What role does breast density play in breast cancer screening?

Women's Health
Cancer
Female nurse conducting a mammogram screening for a female patient.

There’s no question that regular mammograms are the best screening method to detect breast cancer. Ongoing research continues to shape the recommendations that your health care provider may give you about when and how often you should be screened for breast cancer, based on risk. Breast density is one factor that plays an important role in your breast cancer screenings.

Because breast density is a key element in breast health, in March 2023 the Food & Drug Administration (FDA) issued a new rule about it. Among other things, the regulations require mammogram facilities to inform each patient about their breast density.

Here’s what you need to know about breast density and why it matters when it comes to screening for breast cancer.

What is breast density?

There are three different kinds of tissue in your breasts.

  1. Fibrous tissue: Also called connective tissue, it supports the breast tissues to keep them in place.
  2. Glandular tissue: Made up of glands that produce milk and ducts (small tubes) that bring the milk from the glands to the nipple.
  3. Fatty tissue: Fat that fills the spaces between the fibrous and glandular tissues; gives breasts their shape and size.

Together, the first two types of tissue are called fibroglandular tissue.

Your breast density is assessed visually by comparing how much fibroglandular tissue you have compared to how much fatty tissue you have.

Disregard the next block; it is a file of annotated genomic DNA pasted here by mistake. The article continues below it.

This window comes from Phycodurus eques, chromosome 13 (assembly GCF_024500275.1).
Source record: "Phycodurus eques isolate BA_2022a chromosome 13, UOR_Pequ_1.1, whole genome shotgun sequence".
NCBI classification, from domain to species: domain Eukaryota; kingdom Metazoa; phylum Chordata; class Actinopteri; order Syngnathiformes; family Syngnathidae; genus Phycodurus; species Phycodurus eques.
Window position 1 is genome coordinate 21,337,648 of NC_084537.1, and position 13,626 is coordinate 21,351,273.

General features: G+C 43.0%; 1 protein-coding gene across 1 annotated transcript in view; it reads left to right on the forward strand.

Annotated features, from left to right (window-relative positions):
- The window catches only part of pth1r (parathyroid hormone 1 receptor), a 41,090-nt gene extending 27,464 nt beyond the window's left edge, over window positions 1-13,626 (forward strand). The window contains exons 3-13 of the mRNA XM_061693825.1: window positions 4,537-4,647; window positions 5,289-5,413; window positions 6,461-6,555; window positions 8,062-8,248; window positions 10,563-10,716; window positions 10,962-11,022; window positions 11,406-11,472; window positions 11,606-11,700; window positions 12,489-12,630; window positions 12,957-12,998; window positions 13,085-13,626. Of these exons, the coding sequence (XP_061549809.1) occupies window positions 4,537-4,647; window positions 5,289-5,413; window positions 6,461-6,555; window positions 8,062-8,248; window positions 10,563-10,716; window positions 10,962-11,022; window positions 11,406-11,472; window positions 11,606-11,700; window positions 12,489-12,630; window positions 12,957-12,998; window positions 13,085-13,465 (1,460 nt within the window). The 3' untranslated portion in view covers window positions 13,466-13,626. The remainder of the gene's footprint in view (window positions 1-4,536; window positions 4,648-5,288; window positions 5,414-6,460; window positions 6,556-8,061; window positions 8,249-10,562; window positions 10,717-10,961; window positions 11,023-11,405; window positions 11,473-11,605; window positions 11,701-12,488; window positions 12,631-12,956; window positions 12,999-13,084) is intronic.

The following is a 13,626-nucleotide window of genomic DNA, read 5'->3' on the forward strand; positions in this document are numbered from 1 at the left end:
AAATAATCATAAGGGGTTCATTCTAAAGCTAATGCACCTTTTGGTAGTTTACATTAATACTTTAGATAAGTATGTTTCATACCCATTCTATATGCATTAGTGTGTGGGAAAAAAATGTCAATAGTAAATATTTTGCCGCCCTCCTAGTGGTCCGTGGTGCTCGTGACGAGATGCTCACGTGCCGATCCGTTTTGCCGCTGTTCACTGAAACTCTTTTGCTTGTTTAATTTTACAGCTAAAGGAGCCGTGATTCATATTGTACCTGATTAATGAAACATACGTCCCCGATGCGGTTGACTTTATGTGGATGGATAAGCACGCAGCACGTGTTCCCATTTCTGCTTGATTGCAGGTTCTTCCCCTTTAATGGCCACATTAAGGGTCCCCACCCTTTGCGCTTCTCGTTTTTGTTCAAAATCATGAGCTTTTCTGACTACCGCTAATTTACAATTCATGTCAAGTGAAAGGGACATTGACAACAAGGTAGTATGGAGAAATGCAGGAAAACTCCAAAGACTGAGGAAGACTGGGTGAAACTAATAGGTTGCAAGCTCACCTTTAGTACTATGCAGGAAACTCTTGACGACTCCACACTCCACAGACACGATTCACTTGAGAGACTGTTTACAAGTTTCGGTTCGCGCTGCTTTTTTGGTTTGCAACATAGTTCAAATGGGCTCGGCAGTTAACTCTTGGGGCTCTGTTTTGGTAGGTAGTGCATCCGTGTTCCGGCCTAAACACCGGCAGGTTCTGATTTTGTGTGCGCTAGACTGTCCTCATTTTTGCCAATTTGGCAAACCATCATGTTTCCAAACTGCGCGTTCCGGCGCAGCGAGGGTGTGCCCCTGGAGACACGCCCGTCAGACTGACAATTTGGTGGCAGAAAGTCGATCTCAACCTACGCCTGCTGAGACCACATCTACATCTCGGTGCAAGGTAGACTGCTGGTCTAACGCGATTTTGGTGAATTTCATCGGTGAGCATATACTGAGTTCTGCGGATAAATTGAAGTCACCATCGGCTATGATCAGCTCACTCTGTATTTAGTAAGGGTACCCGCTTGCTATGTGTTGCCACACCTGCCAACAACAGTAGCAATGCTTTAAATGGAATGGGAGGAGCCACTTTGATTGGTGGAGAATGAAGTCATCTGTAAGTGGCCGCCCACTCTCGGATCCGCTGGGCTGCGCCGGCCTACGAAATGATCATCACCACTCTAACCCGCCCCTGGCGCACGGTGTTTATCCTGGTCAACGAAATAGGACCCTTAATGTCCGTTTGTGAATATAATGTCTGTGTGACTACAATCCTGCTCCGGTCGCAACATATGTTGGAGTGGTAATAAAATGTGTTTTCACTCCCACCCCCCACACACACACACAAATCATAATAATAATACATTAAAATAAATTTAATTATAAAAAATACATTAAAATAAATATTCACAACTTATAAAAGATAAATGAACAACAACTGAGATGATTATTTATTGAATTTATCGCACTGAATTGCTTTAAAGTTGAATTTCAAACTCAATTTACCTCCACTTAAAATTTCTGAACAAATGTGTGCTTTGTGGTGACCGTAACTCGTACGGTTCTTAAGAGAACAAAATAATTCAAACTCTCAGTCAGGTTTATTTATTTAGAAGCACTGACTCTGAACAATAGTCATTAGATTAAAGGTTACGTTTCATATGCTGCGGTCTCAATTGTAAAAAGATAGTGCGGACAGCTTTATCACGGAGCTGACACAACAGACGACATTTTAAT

"The only way to determine your breast density is with a mammogram — you can’t tell just by your breast size or by feel," says Ida Teberian, MD, a radiologist at Main Line Health.

The more fibroglandular tissue you have compared to fatty tissue, the more dense your breasts are. This density can change as you age.

"Dense breasts are normal and common. In fact, almost half of all women 40 and older have dense breasts," says Dr. Teberian. "About 10% of women have breasts that are almost completely fatty tissue and about 10% have breasts that are extremely dense. Most women fall somewhere in between."

In general, you’re more likely to have dense breasts if you’re pregnant or breastfeeding, if you’re younger (premenopausal), if you’re using hormone replacement therapy (HRT) post-menopause and if you have a low body mass index (BMI).

Why does breast density matter?

Catching cancer as early as possible and starting treatment can lower your risk of dying from breast cancer, particularly if you’re between the ages of 40 and 74.

Screening mammograms can detect breast cancer early, even before you can feel any lumps or have any symptoms. As with any test, there are some limitations, one of which is related to greater breast density.

Dense breasts make cancer screening more difficult

Fibroglandular tissue shows up as white on a mammogram, while fatty tissue appears dark. Cancerous areas and tumors, unfortunately, also appear as white.